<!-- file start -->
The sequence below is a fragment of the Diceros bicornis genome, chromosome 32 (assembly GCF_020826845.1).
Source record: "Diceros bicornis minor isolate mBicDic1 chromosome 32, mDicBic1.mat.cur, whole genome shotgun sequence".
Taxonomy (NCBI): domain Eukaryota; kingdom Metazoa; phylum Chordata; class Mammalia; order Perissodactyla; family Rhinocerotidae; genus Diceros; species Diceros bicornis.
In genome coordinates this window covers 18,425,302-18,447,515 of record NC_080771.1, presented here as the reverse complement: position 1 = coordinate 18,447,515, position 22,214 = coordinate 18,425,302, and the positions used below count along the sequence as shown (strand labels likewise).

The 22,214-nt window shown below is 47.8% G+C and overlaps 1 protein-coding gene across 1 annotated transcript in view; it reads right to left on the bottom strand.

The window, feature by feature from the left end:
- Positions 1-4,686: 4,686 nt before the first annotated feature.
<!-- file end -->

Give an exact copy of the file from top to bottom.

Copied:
The sequence below is a fragment of the Diceros bicornis genome, chromosome 32 (assembly GCF_020826845.1).
Source record: "Diceros bicornis minor isolate mBicDic1 chromosome 32, mDicBic1.mat.cur, whole genome shotgun sequence".
Taxonomy (NCBI): domain Eukaryota; kingdom Metazoa; phylum Chordata; class Mammalia; order Perissodactyla; family Rhinocerotidae; genus Diceros; species Diceros bicornis.
In genome coordinates this window covers 18,425,302-18,447,515 of record NC_080771.1, presented here as the reverse complement: position 1 = coordinate 18,447,515, position 22,214 = coordinate 18,425,302, and the positions used below count along the sequence as shown (strand labels likewise).

The 22,214-nt window shown below is 47.8% G+C and overlaps 1 protein-coding gene across 1 annotated transcript in view; it reads right to left on the bottom strand.

The window, feature by feature from the left end:
- Positions 1-4,686: 4,686 nt before the first annotated feature.